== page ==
Most American synagogues rely on boards and committees, volunteers, lay leaders, and professional staff who spend hours and hours in meetings and parking lots making important and not-so important decisions, and then making them again on phone calls and in more meetings. We struggle to find new leaders and new volunteers in part because our current leaders are feeling over-burdened, and in part because the structures of our leadership (multi-hour meetings on weeknights that conflict with kids’ activities, sports games, and other interests) are out of synch with the ways prospective leaders organize their time and attention.  What if, just what if, we ask ourselves to consider variations, changes and new and different models of leadership?  Remember when Yitro, Moses’ father-in-law, pushes him to think differently?  “'The thing you are doing is not right; you will surely wear yourself out, and these people as well. For the task is too heavy for you; you cannot do it alone" (Exodus 18:17). Let’s free ourselves of these structures, and instead look afresh at what makes the most sense for our needs today.

As we count the omer and move from a celebration of the exodus to the receiving of the Torah, may be take the opportunity to recognize, with 20/20 vision, the places where we may be limiting ourselves, even “enslaving” ourselves to old ideas and previous models that are no longer in our best interests.  As the Israelites wandered the desert, there were many questions, few clear answers, and plenty of “figuring it out as they went”.  So too are congregations today in a time of pioneering a new era.  Let us embrace the questions, explore possibilities, and be free to pioneer the future.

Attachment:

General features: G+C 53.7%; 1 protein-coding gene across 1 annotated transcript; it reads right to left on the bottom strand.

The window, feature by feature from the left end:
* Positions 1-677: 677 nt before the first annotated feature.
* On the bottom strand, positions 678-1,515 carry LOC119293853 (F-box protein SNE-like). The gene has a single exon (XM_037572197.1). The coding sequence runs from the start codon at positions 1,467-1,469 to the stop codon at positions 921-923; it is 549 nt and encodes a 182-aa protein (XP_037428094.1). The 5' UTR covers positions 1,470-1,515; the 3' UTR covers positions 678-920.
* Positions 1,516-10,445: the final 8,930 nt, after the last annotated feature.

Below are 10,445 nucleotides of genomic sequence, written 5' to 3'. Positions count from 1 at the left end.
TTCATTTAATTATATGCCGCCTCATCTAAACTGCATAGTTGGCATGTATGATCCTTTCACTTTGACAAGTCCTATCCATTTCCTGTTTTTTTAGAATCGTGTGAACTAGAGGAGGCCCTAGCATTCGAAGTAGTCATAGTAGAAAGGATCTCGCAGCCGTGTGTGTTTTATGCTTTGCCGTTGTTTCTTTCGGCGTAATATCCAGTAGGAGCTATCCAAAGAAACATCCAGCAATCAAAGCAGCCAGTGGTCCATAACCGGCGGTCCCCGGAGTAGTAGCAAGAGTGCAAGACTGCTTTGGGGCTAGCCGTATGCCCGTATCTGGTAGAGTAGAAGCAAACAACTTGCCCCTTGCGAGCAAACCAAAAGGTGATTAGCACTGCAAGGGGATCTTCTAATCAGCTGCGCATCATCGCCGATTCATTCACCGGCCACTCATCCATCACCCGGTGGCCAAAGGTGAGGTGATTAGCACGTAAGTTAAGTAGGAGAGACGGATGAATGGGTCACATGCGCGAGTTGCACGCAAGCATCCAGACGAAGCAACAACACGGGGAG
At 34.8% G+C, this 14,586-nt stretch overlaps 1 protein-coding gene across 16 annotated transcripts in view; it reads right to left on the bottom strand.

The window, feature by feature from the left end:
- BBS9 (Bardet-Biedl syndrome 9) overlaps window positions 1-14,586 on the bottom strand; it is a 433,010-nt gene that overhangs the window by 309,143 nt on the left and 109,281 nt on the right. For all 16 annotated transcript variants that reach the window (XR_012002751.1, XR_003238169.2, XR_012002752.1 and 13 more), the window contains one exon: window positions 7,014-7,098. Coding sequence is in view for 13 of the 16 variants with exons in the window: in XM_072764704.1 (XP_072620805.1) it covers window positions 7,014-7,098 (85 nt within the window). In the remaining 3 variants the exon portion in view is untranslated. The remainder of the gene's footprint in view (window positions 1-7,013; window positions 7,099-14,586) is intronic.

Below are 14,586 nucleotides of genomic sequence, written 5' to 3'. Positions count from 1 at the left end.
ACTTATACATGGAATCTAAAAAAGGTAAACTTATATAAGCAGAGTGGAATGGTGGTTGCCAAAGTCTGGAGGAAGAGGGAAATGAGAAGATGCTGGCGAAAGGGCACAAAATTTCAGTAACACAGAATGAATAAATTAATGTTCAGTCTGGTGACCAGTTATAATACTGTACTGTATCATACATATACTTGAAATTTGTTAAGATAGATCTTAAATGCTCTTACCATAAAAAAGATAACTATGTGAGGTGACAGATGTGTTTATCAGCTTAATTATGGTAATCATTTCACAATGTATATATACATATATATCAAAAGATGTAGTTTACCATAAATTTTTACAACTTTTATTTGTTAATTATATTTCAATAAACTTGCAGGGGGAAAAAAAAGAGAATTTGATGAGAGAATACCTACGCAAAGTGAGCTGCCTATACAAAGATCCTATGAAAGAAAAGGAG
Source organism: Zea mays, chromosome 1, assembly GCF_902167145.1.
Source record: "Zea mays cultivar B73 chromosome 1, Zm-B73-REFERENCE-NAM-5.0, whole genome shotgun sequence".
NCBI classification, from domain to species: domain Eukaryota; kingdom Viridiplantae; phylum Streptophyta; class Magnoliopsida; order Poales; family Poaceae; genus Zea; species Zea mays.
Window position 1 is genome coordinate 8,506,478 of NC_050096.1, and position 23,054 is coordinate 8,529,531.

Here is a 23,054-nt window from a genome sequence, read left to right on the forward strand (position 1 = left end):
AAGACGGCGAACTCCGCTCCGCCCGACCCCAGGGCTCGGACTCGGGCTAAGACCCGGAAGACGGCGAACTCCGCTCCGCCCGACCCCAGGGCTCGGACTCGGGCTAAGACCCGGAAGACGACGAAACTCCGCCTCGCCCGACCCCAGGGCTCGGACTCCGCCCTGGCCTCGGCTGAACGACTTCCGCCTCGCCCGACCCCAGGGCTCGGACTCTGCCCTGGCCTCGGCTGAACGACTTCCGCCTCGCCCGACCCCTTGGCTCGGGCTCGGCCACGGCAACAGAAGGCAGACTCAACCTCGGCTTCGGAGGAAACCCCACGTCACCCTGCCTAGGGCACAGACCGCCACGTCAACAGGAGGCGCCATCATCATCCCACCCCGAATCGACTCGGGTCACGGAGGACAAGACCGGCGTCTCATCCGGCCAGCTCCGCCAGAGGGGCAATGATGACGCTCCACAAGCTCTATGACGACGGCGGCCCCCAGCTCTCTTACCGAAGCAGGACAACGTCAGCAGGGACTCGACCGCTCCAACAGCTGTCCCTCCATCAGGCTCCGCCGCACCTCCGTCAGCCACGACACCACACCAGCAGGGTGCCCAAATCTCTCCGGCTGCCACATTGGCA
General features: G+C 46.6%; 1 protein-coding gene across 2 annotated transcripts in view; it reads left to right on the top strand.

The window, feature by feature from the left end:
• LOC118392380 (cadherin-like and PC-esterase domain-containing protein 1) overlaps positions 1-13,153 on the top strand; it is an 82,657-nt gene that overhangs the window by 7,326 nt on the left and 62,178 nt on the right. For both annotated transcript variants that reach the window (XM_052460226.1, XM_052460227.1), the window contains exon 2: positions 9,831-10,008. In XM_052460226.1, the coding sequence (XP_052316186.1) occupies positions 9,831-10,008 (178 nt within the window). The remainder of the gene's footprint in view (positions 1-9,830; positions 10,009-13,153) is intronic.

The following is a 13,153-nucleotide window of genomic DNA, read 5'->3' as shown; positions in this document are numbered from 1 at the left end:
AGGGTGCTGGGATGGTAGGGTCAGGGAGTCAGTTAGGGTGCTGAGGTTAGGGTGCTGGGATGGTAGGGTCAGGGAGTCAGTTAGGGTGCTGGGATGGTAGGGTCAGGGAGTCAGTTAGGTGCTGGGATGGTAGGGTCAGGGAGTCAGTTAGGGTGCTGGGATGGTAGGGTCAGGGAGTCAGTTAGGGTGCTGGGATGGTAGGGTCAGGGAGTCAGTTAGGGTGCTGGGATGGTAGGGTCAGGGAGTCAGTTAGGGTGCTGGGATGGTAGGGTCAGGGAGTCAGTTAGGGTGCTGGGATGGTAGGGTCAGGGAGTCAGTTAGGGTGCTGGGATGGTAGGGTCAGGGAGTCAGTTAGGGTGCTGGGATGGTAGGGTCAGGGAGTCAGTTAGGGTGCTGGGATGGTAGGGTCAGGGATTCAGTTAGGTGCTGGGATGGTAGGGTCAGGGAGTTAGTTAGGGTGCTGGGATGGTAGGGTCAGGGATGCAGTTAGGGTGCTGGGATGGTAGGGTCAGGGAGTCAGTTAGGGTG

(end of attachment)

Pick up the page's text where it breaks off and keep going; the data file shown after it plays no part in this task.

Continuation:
This blog post is cross posted on the Connected Congregations website.  Learn more about Connected Congregations here.

Debbie Joseph is president and founder of Debbie Joseph Consulting, Inc. She is a nationally recognized expert in working with synagogues on exploring alternative dues and membership models, strategic planning and leadership development.  She is a contributor to UJA-Federation of New York’s Are Voluntary Dues Right for Your Synagogue?” report and a contributor to “New Membership and Financial Alternatives for the American Synagogue” by Rabbi Kerry M. Olitzky and Rabbi Avi S. Olitzky.

Content That Travels: Engagement that Jumps From Online to Offline

As organizations invest in building online networks and deeper engagement with constituents, we constantly need to refocus on how that engagement leads to mission-centric action.  It’s not just enough to have eyeballs, or even likes.  What does it look like to design and implement an online strategy that has on the ground impact?  Specifically, how can your content jump offline?